One of the three court cases against suspected murderer Brian Walshe was dropped this week.
Walshe was scheduled to go to trial in probate court in Plymouth, Massachusetts, for allegedly destroying his father’s will and stealing hundreds of thousands of dollars from his estate.
But the case was dismissed on Monday “at both parties’ request,” according to court records.
Walshe’s relatives, who filed the legal action in December 2018, said they didn’t want to drain more money into the case because even if they win, they don’t think they’ll be able to recover the money, local news outlet WCVB 5 reported.
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Walshe was accused of pillaging the will of his late father, Dr. Thomas Walshe, and selling his art, rugs, jewelry and car, according to court records, which show how Brian dragged out the trial for nearly five years.
All of his assets were seized over the summer as Walshe defends against accusations that he killed his wife, Ana Walshe, on New Year’s Day, and disposed of her body in a high-profile murder case.
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“It will be a useless waste of estate funds to pay legal fees in a trial,” according to the motion to dismiss the probate case, which was obtained by WCVB 5.
“Even if they are successful on the petition, it will only cost the estate and not result in the return of funds taken by Brian Walshe.”
Meanwhile, the murder case against Walshe was adjourned last week and pushed back to January 2024, as the two sides wait for the results of DNA analysis from an independent lab.
Law enforcement found a hacksaw in a dumpster, along with some of Ana’s personal belongings, which is part of a laundry list of evidence.
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But Ana’s body still hasn’t been found, presenting an uphill battle for the prosecution, which has to rely on circumstantial evidence to win the case.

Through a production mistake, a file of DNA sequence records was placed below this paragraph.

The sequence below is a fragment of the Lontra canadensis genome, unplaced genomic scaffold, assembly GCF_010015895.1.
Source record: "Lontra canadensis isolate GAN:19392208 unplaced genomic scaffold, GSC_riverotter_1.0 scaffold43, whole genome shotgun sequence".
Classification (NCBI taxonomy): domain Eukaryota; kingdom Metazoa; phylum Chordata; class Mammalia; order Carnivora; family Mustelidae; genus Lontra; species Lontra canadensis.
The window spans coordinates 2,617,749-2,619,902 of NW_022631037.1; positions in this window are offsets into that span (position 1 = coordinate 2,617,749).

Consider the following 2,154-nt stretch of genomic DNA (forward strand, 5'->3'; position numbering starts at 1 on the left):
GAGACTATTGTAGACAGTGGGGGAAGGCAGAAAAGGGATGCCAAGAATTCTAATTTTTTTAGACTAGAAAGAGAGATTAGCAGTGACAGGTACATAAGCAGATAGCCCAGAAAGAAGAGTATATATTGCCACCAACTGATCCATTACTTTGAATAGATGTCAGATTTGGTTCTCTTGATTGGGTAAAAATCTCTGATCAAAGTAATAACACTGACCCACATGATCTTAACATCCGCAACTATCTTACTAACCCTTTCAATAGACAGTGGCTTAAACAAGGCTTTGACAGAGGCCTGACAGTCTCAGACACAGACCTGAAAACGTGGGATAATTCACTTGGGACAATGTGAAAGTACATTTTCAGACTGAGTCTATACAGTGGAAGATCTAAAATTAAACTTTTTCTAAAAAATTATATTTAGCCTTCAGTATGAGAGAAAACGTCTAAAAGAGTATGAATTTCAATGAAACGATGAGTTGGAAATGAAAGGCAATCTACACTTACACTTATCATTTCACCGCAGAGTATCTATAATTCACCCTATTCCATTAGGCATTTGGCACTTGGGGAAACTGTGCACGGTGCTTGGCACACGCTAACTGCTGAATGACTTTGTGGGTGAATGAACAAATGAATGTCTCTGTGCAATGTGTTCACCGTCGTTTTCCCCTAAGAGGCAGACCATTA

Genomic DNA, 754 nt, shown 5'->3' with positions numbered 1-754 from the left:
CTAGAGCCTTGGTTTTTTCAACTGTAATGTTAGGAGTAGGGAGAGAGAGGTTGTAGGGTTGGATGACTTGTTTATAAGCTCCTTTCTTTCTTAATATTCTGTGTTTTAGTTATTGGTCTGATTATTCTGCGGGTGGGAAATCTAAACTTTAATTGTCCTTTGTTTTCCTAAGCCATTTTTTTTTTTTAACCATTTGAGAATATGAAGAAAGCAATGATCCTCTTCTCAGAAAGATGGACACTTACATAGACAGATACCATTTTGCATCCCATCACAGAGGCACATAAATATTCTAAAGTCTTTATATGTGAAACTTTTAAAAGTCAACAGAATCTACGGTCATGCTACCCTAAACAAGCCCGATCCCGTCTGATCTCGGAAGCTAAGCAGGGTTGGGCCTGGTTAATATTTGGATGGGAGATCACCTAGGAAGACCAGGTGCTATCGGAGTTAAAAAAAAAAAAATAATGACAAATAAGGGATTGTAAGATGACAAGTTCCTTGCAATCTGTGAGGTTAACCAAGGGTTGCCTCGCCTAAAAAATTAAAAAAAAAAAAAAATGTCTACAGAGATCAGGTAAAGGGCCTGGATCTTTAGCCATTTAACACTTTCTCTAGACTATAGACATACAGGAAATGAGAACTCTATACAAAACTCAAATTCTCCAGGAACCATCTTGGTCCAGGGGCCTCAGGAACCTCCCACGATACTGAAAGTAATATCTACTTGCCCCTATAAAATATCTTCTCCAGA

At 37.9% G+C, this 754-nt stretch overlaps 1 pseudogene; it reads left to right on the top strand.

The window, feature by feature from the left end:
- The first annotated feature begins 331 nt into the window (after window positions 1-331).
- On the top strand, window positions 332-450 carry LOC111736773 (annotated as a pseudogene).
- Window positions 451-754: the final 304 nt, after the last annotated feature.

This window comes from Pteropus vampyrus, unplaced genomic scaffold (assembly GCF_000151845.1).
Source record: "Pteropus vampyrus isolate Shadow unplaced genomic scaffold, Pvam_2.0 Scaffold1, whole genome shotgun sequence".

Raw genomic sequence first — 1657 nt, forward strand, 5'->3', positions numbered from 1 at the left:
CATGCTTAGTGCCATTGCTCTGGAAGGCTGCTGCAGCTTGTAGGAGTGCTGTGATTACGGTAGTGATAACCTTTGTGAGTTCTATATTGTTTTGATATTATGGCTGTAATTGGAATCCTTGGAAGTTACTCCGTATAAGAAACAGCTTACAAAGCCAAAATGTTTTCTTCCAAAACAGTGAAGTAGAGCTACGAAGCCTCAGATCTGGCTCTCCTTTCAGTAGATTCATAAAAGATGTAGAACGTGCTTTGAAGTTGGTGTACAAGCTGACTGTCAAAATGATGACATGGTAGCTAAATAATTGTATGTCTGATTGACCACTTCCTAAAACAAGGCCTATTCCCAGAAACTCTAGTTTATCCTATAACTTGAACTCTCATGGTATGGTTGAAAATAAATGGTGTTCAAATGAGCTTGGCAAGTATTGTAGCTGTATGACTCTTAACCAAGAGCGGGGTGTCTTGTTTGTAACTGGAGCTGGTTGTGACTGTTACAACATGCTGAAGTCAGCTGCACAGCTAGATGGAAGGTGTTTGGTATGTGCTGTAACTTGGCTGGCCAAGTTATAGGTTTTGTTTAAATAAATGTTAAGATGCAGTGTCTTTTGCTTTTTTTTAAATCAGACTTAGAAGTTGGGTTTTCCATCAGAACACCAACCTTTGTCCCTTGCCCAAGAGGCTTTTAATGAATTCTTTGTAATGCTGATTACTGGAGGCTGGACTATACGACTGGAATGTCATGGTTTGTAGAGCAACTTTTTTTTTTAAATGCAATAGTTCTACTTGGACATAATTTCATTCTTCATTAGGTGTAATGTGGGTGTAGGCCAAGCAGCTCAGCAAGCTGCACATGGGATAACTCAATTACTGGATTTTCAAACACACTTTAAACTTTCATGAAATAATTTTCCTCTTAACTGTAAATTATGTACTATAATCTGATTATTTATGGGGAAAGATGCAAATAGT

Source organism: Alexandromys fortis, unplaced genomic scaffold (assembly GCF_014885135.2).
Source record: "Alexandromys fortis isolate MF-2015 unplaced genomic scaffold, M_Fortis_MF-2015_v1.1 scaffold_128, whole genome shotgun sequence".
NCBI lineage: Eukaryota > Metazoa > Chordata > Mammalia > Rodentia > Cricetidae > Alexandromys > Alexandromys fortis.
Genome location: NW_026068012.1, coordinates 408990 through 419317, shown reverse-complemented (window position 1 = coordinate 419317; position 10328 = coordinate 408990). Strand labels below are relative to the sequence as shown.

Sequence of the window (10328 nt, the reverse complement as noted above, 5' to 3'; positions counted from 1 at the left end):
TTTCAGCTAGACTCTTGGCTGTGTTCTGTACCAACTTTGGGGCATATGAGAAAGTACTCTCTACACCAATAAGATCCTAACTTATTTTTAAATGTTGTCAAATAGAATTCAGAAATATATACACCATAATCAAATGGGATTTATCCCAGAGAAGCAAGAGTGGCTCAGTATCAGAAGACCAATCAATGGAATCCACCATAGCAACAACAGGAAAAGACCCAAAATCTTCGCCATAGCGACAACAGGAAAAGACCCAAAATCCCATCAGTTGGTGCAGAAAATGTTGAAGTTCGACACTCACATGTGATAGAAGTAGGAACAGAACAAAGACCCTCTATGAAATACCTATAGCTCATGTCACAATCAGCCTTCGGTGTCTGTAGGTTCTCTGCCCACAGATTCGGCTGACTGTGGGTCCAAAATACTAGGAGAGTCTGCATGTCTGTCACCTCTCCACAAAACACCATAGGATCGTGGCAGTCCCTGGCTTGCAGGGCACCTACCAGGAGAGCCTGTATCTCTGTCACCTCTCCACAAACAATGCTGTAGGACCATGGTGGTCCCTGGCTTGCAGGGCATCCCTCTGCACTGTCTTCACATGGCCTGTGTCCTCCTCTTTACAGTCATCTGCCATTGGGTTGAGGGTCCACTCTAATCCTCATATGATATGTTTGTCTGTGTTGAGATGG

Brian has maintained his innocence, and his lawyer, Tracy Miner, has released only a handful of public comments, saying she will “try this case in court and not in the media.”
The third legal matter hanging over Brian Walshe’s head is a federal art fraud case, where he was convicted of selling fake Andy Warhol paintings on eBay.
He was on house arrest as part of his pre-sentencing probation in that case when Ana disappeared.
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He was confined to their Cohasset, Massachusetts, home while he believed his wife, a real estate executive splitting time in Washington, D.C., was cheating on him with a man in the nation’s capital, according to court documents.
The home confinement, coupled with Brian’s stall tactics, dragged out the case, which prosecutors claimed strained Brian and Ana’s marriage, according to court filings in the murder case.
He allegedly beat his wife to death on New Year’s Day and discarded her body, prosecutors alleged.
Before that, he allegedly hired a private investigator to follow Ana in D.C., and made several divorce-related Google searches, such as, “What’s the best state to divorce for a man?”
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And that was the least disturbing of Brian’s 21 alleged Google searches, which included “Ten ways to… dispose of a dead body if you really need to” and “can you be charged with murder without a body?” among several others, that started between 4:50 a.m. and 6:30 a.m. on Jan. 1, according to court documents.
Brian pleaded not guilty to all charges, including murder and improper disposal of a body, as well as a previous charge of impeding a police investigation.
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